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Your doctor may be unfamiliar with medical cannabis and hesitant to recommend it, so bring documentation to explain the science and support your experience.


There is nothing wrong or illegal about discussing medical cannabis with your doctor. Doctors are accustomed to patients bringing ideas to them about treatment options and preferences, and cannabis therapeutics should be no different.

Your doctor may be unfamiliar with medical cannabis and hesitant to recommend it, so bring documentation to explain the science and support your experience.


A primary care physician with an understanding of your medical history is the best person to consult first about medical cannabis. However, we understand that not everyone has a regular doctor, and many physicians remain unfamiliar with the medical uses of cannabis or are afraid of getting in trouble.


In addition, some patients are concerned with their current health insurance company finding out about their use of medical cannabis. For these and other reasons, many patients consult one of the many doctors with a specialty practice in medical cannabis. 


Be prepared to tell your doctor specifically what condition or symptoms you treat with cannabis therapeutics. If you have medical records related to the condition or symptoms, bring them.


Honestly describe how long you've had the problem, when you began treating with cannabis, the amount of cannabis you use, how often, and by what delivery method.

Some primary care physicians may say they are not the right person to talk to you about this. They may refer you to a neurologist, internal medicine specialist, or to a specialist who can best treat your medical condition. Patients For Safe Access recommends that you be just as prepared for those appointments. Bring information, as much information as you can, about cannabis as a treatment for your condition, as well as information about the laws for the physician.

Be a patient patient. It may take a few conversations with your physician until they feel comfortable recommending medical cannabis. Sometimes medical
practices create a policy that doctors in the practice cannot recommend medical cannabis.

There are three conditions covered under the governments Medical Cannabis Access Program:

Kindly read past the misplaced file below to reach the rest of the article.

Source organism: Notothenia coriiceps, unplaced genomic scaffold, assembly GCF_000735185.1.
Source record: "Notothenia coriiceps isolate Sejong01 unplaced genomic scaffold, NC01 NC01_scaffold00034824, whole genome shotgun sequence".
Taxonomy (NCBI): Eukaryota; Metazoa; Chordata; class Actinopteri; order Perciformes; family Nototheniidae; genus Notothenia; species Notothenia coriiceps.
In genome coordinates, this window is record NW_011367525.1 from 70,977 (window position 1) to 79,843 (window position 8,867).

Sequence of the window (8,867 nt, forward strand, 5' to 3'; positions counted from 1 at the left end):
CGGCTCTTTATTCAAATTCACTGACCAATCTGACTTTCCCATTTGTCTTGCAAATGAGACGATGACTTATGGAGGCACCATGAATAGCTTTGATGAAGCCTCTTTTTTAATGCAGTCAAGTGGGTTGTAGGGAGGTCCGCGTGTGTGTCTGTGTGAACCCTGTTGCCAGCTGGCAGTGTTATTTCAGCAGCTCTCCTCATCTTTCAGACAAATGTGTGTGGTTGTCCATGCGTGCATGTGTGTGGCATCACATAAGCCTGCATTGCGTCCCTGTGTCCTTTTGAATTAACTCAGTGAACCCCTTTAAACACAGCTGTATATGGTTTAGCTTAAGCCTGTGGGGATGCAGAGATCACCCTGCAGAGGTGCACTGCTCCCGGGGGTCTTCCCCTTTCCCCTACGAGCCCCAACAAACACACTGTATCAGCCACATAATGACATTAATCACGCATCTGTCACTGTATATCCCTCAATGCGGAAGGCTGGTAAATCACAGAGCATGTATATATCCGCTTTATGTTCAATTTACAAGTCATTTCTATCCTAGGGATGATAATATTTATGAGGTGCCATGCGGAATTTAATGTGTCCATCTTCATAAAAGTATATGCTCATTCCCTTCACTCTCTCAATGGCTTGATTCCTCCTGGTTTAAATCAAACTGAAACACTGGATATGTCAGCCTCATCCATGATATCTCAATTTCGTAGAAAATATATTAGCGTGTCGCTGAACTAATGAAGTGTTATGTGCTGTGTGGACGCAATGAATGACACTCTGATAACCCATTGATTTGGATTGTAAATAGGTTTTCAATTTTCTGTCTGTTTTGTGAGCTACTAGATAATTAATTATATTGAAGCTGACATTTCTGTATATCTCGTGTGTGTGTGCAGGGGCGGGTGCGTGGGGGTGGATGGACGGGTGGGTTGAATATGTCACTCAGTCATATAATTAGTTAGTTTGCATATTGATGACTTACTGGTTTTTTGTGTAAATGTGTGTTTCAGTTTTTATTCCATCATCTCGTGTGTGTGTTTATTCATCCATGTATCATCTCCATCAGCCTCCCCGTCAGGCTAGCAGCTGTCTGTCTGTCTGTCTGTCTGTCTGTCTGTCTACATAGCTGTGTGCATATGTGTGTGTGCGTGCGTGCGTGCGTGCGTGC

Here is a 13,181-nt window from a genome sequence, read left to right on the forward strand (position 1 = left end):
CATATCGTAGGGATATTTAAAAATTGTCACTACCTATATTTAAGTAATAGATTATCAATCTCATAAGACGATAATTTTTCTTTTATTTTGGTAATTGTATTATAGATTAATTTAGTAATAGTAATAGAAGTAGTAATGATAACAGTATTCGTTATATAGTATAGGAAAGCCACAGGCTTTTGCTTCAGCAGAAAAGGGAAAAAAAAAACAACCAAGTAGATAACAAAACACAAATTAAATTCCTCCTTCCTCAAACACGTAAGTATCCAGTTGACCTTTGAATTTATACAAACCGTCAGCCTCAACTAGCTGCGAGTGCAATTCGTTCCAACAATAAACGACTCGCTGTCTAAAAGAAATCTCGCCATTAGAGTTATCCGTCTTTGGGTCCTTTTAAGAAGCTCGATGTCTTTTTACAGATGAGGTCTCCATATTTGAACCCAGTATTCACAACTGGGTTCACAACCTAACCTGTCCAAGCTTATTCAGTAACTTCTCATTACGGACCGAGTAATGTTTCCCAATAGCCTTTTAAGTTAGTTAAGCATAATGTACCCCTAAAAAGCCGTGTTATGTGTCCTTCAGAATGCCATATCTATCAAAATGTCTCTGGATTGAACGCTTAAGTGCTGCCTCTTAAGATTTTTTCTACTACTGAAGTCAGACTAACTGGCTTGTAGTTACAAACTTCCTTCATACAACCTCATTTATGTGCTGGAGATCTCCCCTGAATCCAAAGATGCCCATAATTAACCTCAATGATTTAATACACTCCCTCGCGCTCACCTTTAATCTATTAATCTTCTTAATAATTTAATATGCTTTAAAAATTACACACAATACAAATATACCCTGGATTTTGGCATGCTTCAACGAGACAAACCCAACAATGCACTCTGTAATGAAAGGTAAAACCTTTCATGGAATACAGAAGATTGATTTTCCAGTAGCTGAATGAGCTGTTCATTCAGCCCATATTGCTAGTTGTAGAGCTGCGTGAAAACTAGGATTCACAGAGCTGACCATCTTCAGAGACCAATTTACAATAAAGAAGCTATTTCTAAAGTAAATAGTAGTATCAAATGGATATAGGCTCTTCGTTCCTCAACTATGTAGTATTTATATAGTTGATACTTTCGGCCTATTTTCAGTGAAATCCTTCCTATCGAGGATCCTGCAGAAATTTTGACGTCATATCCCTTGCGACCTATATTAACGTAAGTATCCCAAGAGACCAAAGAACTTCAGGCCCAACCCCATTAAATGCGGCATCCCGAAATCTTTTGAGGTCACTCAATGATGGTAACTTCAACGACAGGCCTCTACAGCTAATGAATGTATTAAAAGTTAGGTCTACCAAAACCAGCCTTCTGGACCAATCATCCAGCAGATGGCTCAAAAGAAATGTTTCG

• Spasticity associated with multiple sclerosis

  • Intractable nausea and vomiting associated with chemotherapy

  • Severe, refractory (treatment-resistant) epilepsy.

More information about what cannabis based products are available on MCAP can be found here

Patients with conditions outside of these three may still get access to medical cannabis through a ministerial licence - a template for your doctor to apply for you can be downloaded here

However, with a ministerial licence, the costs are not covered by any government program. We suggest you email your local TD about this. 


Once you are using medical cannabis, make sure you’re talking to your doctor
about symptom relief you experience. As you are using cannabis, you may be
replacing or reducing other medications such as anti-inflammatories. Make sure that any changes you implement to your healthcare are under the guidance of a medical health professional. If you’re eliminating some of your medications, make certain that you and your medical professional have a plan to do this. Some medications require a weaning process of graduated titration to lower dosages for optimal patient safety. Also, some of the medications you are taking may have other properties, synergistic effects, or beneficial attributes than cannabis. Work in concert with your physician to make informed decisions about how cannabis interacts with the other medications and what the overall implications are for using cannabis in your healthcare regimen.

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